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Trickle-Down Theory

by Kenan Ince

Here in Texas when we turn on the water
the oil creeps through  the hose
into our cars’ waiting tanks.
Our showers are always hot and thick
and our skin glistens all afternoon.
Molly next door drinks a bottle
straight. Our morning coffee
pours slow but powers us for days.

How can you say we’re running
out of fuel when the oil rains
from the skies? It coats our crops
with its thick black milk. Here in Texas
we’ve prayed for rain so long
we dance in the streets
when the black downpour starts.
Our congressmen write bills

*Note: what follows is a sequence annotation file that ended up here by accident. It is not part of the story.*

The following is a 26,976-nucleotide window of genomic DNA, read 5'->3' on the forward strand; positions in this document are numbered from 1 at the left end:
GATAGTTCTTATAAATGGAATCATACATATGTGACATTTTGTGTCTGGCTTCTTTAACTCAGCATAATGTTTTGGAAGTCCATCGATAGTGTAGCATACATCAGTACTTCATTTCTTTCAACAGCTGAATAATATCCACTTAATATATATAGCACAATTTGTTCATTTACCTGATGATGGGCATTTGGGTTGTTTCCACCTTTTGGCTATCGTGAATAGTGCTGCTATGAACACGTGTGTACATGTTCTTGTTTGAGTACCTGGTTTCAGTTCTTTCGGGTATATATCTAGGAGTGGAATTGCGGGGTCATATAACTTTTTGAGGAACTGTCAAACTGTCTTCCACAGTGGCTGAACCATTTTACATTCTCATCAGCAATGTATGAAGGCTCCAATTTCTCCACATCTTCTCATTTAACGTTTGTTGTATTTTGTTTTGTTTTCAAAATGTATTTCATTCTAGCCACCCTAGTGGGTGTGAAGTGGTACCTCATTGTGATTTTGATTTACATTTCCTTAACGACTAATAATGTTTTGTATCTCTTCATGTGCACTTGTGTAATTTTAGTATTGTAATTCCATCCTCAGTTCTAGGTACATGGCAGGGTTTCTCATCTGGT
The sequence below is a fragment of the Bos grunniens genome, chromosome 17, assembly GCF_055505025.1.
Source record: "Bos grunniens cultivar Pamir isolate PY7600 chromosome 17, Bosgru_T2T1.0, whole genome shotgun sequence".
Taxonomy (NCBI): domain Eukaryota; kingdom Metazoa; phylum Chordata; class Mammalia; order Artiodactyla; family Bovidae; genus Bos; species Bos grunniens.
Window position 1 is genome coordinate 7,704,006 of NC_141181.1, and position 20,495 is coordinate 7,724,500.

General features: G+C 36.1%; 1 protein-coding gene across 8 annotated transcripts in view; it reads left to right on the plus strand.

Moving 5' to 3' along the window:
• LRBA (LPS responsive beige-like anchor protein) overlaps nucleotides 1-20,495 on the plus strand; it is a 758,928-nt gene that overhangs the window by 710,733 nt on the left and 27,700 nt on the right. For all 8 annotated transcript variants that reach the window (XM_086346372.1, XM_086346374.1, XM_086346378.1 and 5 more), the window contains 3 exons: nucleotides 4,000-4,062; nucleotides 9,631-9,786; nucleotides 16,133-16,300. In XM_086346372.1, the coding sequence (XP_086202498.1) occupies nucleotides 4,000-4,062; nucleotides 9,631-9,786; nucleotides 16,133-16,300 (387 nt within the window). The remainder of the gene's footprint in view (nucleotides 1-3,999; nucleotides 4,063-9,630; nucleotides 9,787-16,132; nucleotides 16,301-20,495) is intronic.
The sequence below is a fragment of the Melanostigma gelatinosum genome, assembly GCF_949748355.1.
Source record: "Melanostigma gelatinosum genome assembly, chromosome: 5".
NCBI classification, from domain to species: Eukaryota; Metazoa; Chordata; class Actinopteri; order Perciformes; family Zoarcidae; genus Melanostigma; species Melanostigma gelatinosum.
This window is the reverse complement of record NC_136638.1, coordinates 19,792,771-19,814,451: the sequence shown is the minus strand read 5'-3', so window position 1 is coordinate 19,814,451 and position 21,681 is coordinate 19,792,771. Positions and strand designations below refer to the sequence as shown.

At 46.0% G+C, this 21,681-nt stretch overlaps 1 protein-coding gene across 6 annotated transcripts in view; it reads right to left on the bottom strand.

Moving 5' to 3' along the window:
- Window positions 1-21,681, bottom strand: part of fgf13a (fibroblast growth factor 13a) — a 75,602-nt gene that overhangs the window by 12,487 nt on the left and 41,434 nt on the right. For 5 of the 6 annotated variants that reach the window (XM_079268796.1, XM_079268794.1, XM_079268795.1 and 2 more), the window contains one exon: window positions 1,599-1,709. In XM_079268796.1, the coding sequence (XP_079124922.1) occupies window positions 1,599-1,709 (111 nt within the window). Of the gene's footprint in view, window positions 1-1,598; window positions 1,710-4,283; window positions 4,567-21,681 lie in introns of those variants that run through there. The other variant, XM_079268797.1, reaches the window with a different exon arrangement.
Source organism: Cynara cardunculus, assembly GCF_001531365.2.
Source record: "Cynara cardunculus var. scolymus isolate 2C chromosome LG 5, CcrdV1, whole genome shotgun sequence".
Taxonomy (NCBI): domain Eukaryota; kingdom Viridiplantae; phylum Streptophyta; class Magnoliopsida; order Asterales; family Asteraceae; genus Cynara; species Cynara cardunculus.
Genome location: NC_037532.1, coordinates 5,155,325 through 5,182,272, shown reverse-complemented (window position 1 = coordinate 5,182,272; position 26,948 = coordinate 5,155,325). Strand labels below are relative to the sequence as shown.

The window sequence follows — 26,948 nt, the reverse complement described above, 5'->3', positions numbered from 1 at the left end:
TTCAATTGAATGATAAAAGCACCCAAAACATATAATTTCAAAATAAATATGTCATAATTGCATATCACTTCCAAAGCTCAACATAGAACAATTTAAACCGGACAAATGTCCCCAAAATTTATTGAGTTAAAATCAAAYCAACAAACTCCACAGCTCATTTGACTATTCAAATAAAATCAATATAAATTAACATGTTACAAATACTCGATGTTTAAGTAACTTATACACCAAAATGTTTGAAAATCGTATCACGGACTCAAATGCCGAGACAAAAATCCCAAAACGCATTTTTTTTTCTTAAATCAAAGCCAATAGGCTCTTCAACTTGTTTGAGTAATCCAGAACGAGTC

to praise Valero and Exxon.

I think we asked for it, these
forty days of rain. We asked for it
for not having a summer
house to pack up for when
the floods come. Or for being born
on the wrong side of the levees.
When they open and the water
beads together in the widening
crack, we think we’ve never seen
anything more beautiful. And we think
maybe this is what  we need,
a clean slate. It’s almost refreshing,
like the first wellings
of pride as fireworks explode
over our kids’ heads. “It’s
like a theme park forever,”
we tell them when they ask
about heaven. “Like  Hawaii.
Never  drops below sixty.”
We’ll sit
at the beach all day and watch the Earth below
as an invisible hand distills
away the impure until
all that is left of humanity
is our constituent
carbon. It is all
we will ever give
back to the world. It is all
the generosity we contain.

Φ

It’s coming. Quick, choose a hiding place:

A rusting trailer stall.
The shell of his mouth.
A green Chevy Nova.

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